Most of all, TAKE YOUR TIME. Read through Mikes site a few times so info sinks in, then go back through it while building. As I just learned, it looks and sounds far more difficult than it is. I like tinkering and trying new things, so tools I couldnt make myself cheap made sense cause I know Ill use them. But as said, a bunch of fancy tools are far from NEEDED.

  13. #13
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    Quote Originally Posted by tigris99 View Post
    Some of the screw driver types your seeing are also nipple drivers not spoke wrenchs, makes getting nipples onto spokes a bit easier and faster.

    I used a standard park tools wrench cause thats what I had but Mike lists awesome ones (couldnt spare the coin after everything for the wheel set and spoke tensioner).

    Guys like Mike and Roger (and others) have been great for putting good info up to make wheel building much more DIY friendly instead of thinking you need expensive tools. My new cardboard dishing tool is best bang for buck tool I have now (cause it cost me NOTHING lol, and works great).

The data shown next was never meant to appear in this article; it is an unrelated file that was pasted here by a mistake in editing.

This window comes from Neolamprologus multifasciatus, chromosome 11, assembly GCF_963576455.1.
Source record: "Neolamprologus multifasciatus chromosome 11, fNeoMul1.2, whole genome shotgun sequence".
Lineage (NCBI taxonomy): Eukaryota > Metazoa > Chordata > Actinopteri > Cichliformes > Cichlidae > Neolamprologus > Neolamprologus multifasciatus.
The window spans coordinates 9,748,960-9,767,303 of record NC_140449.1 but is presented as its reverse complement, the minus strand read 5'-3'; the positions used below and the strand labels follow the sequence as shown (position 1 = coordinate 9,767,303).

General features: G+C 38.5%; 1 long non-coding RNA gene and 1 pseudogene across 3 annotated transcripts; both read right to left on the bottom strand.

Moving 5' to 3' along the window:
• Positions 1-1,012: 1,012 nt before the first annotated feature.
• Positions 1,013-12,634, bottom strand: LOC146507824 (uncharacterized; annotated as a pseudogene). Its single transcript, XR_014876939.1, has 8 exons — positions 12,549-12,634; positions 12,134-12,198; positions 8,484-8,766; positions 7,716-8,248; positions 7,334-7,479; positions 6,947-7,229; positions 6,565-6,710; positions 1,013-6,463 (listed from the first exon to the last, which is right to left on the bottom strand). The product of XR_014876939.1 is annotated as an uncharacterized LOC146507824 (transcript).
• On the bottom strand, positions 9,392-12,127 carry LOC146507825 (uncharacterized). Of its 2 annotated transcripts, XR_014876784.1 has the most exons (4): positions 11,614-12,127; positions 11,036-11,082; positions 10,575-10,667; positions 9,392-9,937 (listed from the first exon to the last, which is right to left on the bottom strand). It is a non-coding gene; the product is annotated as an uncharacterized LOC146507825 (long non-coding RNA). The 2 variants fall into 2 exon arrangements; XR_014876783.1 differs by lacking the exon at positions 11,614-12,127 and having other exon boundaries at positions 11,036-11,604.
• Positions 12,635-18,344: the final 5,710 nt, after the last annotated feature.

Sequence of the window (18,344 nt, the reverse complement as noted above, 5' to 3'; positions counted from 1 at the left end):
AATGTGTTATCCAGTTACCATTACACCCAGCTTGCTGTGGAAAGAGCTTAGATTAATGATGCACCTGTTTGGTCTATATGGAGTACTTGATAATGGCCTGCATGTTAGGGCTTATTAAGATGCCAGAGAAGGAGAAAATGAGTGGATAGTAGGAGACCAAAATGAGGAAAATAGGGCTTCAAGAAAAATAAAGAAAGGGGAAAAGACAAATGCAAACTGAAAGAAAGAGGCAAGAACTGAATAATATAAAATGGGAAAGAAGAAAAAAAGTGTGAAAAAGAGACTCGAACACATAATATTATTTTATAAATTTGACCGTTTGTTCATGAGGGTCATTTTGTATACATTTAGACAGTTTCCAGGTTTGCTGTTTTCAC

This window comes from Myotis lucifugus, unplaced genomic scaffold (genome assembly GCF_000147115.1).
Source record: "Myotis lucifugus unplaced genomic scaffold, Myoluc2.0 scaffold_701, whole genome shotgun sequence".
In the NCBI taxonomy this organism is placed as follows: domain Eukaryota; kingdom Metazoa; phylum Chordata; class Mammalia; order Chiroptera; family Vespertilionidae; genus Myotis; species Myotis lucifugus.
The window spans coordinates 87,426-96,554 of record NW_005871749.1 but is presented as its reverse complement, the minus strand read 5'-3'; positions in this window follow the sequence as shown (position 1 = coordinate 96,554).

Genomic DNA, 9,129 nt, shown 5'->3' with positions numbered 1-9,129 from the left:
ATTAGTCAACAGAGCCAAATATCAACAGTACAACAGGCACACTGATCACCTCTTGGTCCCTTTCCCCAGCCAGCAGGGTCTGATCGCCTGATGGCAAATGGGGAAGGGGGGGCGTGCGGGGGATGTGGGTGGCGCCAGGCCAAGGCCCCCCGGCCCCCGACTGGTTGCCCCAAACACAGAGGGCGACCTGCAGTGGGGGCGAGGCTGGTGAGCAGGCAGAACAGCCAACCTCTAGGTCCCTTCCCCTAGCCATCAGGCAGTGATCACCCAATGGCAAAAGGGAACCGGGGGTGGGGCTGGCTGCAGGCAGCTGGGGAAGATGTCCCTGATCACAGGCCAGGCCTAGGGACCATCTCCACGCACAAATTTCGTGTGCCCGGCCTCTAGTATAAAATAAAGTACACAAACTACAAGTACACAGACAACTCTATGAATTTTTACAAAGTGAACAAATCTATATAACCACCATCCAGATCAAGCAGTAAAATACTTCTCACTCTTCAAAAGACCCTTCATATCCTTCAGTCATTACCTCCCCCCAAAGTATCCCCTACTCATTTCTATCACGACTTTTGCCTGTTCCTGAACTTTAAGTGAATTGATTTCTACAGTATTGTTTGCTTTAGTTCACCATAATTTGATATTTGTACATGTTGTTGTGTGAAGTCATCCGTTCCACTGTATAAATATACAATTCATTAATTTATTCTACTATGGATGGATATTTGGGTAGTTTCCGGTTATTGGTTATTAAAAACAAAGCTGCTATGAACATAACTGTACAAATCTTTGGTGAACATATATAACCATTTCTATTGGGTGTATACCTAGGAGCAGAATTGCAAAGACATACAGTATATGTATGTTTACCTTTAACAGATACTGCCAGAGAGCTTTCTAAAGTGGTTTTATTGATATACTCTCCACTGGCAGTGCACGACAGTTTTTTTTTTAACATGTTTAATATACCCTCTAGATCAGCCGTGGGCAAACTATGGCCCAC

Most of all, TAKE YOUR TIME. Read through Mikes site a few times so info sinks in, then go back through it while building. As I just learned, it looks and sounds far more difficult than it is. I like tinkering and trying new things, so tools I couldnt make myself cheap made sense cause I know Ill use them. But as said, a bunch of fancy tools are far from NEEDED.
    Yea I like the ground phillips head screwdriver idea. I also saw that on Sheldons website. I am going to buy a quality spoke wrench. Even though I will not be building wheels regularly I know a good wrench will be necessary for truing. Heck my Jamis that I bought brand new last spring has had a tiny lateral wobble since the day I bought it. Might be time to true it up as well.